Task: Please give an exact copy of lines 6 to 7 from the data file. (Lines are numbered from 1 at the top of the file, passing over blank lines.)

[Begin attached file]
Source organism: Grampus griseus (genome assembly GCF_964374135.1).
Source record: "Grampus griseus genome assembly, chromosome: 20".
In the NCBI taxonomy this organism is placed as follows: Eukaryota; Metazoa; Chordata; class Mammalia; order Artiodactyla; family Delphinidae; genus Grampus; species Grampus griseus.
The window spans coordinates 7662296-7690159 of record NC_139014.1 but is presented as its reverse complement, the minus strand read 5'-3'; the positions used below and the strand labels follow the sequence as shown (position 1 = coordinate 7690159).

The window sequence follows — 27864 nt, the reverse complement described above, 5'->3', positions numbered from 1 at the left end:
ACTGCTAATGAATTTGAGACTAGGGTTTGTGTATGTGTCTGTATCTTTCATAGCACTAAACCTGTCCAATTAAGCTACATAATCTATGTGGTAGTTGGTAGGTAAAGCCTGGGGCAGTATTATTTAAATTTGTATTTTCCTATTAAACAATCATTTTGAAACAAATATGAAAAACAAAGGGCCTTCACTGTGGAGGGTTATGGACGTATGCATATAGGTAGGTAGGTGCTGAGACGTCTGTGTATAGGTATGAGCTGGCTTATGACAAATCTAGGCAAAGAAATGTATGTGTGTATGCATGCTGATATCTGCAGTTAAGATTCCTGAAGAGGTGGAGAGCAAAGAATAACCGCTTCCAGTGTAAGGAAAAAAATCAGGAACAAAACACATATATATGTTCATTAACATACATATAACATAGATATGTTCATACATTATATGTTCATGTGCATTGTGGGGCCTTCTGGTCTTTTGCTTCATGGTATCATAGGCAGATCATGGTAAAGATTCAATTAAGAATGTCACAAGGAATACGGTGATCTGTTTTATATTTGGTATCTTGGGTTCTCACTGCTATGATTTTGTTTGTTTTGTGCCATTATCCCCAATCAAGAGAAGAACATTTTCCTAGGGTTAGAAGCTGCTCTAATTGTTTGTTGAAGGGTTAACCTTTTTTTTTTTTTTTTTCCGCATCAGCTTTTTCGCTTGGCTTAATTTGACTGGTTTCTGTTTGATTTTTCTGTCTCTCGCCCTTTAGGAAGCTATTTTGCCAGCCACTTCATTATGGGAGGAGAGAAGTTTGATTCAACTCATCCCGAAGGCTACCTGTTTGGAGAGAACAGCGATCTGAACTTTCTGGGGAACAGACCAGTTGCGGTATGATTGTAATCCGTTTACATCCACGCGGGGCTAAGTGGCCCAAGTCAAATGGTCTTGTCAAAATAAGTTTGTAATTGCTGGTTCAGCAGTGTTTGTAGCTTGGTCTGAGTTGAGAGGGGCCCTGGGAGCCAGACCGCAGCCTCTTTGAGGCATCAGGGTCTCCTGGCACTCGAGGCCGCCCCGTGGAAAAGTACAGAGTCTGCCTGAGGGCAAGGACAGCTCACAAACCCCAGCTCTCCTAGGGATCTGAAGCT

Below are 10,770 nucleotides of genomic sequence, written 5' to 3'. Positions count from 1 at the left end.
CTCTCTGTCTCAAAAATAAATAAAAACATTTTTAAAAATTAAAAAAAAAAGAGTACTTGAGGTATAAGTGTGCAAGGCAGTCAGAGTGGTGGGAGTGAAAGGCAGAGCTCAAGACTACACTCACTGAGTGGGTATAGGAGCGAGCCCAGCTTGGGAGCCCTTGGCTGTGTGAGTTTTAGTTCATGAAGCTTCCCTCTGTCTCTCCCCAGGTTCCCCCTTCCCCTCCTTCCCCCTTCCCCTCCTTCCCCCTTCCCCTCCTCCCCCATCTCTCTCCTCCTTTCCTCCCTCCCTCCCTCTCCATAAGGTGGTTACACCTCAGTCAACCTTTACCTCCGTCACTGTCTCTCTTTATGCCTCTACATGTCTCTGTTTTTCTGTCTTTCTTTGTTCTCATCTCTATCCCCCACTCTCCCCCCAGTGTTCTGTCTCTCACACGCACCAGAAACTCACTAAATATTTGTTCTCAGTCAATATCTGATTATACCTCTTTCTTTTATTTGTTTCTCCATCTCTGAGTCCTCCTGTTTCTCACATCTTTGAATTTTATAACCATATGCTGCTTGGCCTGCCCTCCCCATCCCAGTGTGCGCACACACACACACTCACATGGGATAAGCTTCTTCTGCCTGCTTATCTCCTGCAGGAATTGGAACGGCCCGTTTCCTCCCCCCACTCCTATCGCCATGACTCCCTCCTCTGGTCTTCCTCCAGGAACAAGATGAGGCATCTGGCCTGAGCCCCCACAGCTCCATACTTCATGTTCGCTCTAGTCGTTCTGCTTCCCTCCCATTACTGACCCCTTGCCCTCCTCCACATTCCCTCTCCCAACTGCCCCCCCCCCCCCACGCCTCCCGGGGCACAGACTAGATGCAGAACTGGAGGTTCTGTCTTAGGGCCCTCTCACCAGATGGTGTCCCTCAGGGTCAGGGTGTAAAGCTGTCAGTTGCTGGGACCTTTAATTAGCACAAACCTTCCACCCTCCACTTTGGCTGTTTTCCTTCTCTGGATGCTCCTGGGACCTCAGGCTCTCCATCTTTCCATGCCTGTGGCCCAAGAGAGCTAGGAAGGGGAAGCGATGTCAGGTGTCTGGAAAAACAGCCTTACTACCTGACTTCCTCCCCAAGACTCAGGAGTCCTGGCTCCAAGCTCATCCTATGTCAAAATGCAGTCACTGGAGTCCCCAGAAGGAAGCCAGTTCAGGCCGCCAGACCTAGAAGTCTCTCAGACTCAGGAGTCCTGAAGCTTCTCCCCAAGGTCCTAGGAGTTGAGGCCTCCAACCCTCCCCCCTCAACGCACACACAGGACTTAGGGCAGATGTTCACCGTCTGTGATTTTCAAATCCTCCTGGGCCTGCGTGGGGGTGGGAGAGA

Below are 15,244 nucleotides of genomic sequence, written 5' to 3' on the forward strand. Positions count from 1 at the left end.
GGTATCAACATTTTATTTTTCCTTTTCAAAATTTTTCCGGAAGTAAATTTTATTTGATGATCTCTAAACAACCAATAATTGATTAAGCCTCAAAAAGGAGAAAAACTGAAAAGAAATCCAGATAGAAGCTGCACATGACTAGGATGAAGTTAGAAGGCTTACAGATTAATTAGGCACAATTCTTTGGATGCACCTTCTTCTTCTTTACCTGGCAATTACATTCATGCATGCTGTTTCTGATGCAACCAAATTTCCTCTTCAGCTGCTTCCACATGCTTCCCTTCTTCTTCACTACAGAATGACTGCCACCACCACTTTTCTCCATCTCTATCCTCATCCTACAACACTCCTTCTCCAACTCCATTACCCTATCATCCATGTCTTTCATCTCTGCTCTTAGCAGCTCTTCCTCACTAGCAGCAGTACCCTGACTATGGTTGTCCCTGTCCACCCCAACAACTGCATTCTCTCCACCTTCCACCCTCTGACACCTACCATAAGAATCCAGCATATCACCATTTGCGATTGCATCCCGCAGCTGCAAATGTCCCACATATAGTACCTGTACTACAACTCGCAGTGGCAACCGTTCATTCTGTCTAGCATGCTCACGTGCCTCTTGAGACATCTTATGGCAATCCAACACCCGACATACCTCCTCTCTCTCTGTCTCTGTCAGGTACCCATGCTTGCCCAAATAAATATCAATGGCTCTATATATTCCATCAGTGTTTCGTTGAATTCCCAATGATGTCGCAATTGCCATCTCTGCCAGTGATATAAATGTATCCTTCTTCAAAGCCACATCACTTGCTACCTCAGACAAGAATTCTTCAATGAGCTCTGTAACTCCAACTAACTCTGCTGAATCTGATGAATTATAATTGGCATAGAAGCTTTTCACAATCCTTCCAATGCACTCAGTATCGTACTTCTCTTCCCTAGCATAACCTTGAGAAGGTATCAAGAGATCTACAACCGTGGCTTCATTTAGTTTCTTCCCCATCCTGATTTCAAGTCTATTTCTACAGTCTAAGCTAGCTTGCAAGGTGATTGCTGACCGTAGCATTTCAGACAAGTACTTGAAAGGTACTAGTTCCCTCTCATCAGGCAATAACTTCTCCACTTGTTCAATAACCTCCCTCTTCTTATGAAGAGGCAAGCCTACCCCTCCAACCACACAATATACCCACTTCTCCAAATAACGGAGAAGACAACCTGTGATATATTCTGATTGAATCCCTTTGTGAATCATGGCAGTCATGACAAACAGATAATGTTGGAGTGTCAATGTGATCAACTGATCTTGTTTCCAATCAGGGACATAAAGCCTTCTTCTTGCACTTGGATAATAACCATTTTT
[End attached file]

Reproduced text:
ACTGCTAATGAATTTGAGACTAGGGTTTGTGTATGTGTCTGTATCTTTCATAGCACTAAACCTGTCCAATTAAGCTACATAATCTATGTGGTAGTTGGTAGGTAAAGCCTGGGGCAGTATTATTTAAATTTGTATTTTCCTATTAAACAATCATTTTGAAACAAATATGAAAAACAAAGGGCCTTCACTGTGGAGGGTTATGGACGTATGCATATAGGTAGGTAGGTGCTGAGACGTCTGTGTATAGGTATGAGCTGGCTTATGACAAATCTAGGCAAAGAAATGTATGTGTGTATGCATGCTGATATCTGCAGTTAAGATTCCTGAAGAGGTGGAGAGCAAAGAATAACCGCTTCCAGTGTAAGGAAAAAAATCAGGAACAAAACACATATATATGTTCATTAACATACATATAACATAGATATGTTCATACATTATATGTTCATGTGCATTGTGGGGCCTTCTGGTCTTTTGCTTCATGGTATCATAGGCAGATCATGGTAAAGATTCAATTAAGAATGTCACAAGGAATACGGTGATCTGTTTTATATTTGGTATCTTGGGTTCTCACTGCTATGATTTTGTTTGTTTTGTGCCATTATCCCCAATCAAGAGAAGAACATTTTCCTAGGGTTAGAAGCTGCTCTAATTGTTTGTTGAAGGGTTAACCTTTTTTTTTTTTTTTTTCCGCATCAGCTTTTTCGCTTGGCTTAATTTGACTGGTTTCTGTTTGATTTTTCTGTCTCTCGCCCTTTAGGAAGCTATTTTGCCAGCCACTTCATTATGGGAGGAGAGAAGTTTGATTCAACTCATCCCGAAGGCTACCTGTTTGGAGAGAACAGCGATCTGAACTTTCTGGGGAACAGACCAGTTGCGGTATGATTGTAATCCGTTTACATCCACGCGGGGCTAAGTGGCCCAAGTCAAATGGTCTTGTCAAAATAAGTTTGTAATTGCTGGTTCAGCAGTGTTTGTAGCTTGGTCTGAGTTGAGAGGGGCCCTGGGAGCCAGACCGCAGCCTCTTTGAGGCATCAGGGTCTCCTGGCACTCGAGGCCGCCCCGTGGAAAAGTACAGAGTCTGCCTGAGGGCAAGGACAGCTCACAAACCCCAGCTCTCCTAGGGATCTGAAGCT

Below are 10,770 nucleotides of genomic sequence, written 5' to 3'. Positions count from 1 at the left end.